The robots are coming — they just don't look like us.
Dystopian visions of 400-pound titanium monsters guided by artificial intelligence (and ready to crush us if we humans get out of line) probably aren't on any mortal's time horizon. But there is plenty of automated technology that is infecting everything from household gadgets to instruments, making them smarter and, well, more life-like.
The most obvious new introduction this past week was iRobot's new Roomba vacuum cleaner, the star of innumerable YouTube videos of vacuum-riding cats. The new $899 Roomba 980 is more powerful than previous versions and has a Wi-Fi connection and a smartphone app for remote scheduling. But the biggest news in the robotics front is that it uses a camera and DSPs (digital signal processors) to learn and map the layout of your home (and all the furniture within).
The smarter Roomba brain means it can be more efficient. It won't repeatedly spin around and clean the same spot like a drunken automaton. So the 980 should be able to cover more ground, or carpet, on a single two-hour charge. And yes, cats will still either fear or love the roving discus. However, iRobot only demonstrated the device with a stuffed cat during the company’s launch event for the Roomba Sept. 16.
What iRobot didn't talk about during its presentation was the 800-pound vacuum that wasn't in the room: Dyson's forthcoming robotic inhaler the 360 Eye. Dyson has proven itself to be a master marketer, and the company has already been touting a camera and mapping system in the yet-to-released model. So, in many ways, iRobot's update of the Roomba was a way to get out in front of Dyson.
Meanwhile, on the autonomous car front, the National Highway Traffic Safety Administration (NHTSA) announced that it was working with a slew of automaker to voluntarily make automatic sensing and braking systems standard in most vehicles. Such systems are considered to be the next step on the way to self-driving cars and as a safety technology can be remarkably effective. If such systems were commonplace now, they probably would have prevented or at least mitigated the kind of accident that injured comedian Tracy Morgan and killed fellow comic James McNair.
The move by NHTSA is an acknowledgment by the agency that technology is maturing faster than the government can create new regulations. By promoting the automatic emergency braking systems with cooperation from companies including GM, Ford, Toyota, Volkswagen, Ford, Mercedes-Benz, and Volvo, NHTSA is also hoping to put pressure on the rest of the auto industry – Hyundai and Fiat Chrysler, for instance — to also make the systems standard equipment, rather than expensive options.
As smart as these semi-robotic technologies all are, they are generally not as smart as humans. I can still do a better job vacuuming my living room than a Roomba can. Usually, I can also see farther ahead and begin braking before any automatic system engages. But this week, Casio introduced an instrument that demonstrated how digital systems are closing in on the analog originals.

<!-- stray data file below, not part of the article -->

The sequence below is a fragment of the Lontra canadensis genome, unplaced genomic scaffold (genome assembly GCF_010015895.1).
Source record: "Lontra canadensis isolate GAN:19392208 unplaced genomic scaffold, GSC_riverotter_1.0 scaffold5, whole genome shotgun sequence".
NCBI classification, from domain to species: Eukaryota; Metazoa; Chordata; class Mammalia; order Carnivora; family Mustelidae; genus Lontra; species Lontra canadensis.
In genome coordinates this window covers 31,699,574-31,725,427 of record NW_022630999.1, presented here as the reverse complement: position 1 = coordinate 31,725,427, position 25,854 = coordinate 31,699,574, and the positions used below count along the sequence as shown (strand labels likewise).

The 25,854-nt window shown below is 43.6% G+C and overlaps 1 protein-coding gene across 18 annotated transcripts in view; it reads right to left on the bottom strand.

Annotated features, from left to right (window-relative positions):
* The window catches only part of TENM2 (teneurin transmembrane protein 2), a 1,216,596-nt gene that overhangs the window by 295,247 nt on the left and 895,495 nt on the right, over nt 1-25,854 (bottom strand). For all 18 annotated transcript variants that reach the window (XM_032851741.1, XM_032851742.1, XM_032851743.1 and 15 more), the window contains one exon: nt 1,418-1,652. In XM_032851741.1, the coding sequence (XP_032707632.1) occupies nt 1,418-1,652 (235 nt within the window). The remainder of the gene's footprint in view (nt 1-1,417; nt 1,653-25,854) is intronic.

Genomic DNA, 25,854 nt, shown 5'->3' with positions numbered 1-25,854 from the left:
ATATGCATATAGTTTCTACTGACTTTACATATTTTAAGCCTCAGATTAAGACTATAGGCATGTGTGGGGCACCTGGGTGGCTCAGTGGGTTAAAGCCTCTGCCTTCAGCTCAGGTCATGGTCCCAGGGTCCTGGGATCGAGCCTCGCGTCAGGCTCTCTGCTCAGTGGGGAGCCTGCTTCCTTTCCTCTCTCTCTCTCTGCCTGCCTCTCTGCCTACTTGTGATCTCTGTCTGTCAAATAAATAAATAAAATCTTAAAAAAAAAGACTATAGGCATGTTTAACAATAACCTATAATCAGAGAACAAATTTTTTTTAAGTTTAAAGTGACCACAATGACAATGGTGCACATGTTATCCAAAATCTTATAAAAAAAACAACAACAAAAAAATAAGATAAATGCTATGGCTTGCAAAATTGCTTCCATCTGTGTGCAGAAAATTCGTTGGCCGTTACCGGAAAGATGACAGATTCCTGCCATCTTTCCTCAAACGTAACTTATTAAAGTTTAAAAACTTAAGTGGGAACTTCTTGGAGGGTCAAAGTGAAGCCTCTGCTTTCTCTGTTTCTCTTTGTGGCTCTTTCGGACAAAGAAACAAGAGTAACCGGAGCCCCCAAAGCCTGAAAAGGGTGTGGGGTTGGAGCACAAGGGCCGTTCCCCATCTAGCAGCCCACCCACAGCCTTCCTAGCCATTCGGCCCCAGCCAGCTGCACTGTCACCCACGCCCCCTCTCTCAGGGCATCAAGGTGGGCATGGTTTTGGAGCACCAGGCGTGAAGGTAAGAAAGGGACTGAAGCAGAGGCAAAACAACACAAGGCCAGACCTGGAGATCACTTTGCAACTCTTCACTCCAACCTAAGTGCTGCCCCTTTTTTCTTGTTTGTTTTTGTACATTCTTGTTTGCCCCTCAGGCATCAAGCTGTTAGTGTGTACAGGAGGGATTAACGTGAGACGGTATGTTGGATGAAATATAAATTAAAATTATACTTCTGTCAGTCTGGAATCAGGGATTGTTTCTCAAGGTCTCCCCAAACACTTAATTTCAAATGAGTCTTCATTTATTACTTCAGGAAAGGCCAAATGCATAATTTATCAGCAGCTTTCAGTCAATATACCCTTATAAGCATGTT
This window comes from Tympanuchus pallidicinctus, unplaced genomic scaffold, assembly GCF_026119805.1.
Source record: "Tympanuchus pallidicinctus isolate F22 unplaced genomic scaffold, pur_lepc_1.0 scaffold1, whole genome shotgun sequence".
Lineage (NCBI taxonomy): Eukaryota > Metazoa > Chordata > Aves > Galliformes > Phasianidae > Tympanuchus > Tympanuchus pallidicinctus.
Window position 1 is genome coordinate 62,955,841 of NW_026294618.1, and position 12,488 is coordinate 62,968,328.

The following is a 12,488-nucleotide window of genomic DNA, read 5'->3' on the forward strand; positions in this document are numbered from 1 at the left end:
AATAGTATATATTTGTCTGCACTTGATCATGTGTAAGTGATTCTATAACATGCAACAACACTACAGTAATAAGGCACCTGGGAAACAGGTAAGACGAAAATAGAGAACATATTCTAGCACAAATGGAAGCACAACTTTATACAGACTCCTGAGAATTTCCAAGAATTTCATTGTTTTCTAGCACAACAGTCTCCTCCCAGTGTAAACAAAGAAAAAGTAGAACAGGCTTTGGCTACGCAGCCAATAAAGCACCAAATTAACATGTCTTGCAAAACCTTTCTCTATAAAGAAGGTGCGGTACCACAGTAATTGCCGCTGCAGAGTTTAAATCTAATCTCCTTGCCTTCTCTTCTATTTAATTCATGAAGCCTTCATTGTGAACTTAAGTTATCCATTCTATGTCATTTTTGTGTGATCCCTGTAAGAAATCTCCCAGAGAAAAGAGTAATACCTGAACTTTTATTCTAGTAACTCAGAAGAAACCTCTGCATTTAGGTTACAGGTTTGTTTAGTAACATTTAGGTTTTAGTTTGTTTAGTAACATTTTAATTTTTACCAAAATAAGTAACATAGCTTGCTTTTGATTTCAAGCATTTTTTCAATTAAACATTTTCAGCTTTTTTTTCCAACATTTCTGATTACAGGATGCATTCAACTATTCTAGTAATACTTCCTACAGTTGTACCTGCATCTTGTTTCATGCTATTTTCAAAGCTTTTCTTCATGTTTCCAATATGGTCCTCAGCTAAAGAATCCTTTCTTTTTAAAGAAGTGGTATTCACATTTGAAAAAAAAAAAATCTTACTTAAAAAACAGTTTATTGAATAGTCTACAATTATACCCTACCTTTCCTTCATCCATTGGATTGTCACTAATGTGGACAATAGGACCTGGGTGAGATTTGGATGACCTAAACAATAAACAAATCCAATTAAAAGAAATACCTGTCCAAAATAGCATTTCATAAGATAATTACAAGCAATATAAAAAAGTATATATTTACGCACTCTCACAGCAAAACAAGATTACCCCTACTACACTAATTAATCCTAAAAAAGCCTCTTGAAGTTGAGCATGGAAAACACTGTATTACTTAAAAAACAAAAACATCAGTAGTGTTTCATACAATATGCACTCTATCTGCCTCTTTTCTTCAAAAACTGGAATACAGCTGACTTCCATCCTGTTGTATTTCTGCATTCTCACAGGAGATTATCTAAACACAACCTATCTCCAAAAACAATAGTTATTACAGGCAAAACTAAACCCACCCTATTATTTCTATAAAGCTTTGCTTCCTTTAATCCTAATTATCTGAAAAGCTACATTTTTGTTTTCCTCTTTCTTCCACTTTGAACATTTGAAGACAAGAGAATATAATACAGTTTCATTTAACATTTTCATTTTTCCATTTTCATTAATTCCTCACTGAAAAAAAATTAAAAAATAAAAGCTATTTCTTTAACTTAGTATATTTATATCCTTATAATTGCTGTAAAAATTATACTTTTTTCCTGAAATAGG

Casio debuted a new type of electric piano that's designed not to sound like an electric piano, but rather to sound like a grand piano. Casio, which started with basic calculators back in the 1950's, is making a statement with the new Celviano Grand Hybrid pianos: Smart digital instruments can be as musical as acoustic concert instruments. The Celviano uses wooden keys (from Austrian spruce) and action mechanisms that mimic acoustic pianos, but the rest is all digital intelligence, including samples from C. Bechstein instruments, resonance algorithms, and a speaker system designed to imitate a grand's soundboard.
The Celviano is not intended to replace the musician and be a digital player piano, however. But under the adroit fingers of an accomplished concert pianist, the Celviano sounds better than any upright piano, to be sure, and many would probably not be able to tell the difference between it and an acoustic baby grand. It's a slightly disconcerting feeling to think such a smart instrument could one day replace the original--for a lot less money. The top Celviano Grand Hybrid model is $6,000, a far cry from the roughly $30,000 that a used Steinway baby grand will set you back.
So from household chores to transportation to entertainment, smart systems are creeping in. The technology is no longer in its infancy. It's reached its adolescence, with everything from cars to keyboards. So in small ways, robotic tech is becoming more useful and yet invisible. Now, if they could just make a robot that could do my laundry properly.
John R. Quain is a personal tech columnist for FoxNews.com. Follow him on Twitter @jqontech or find more tech coverage at J-Q.com.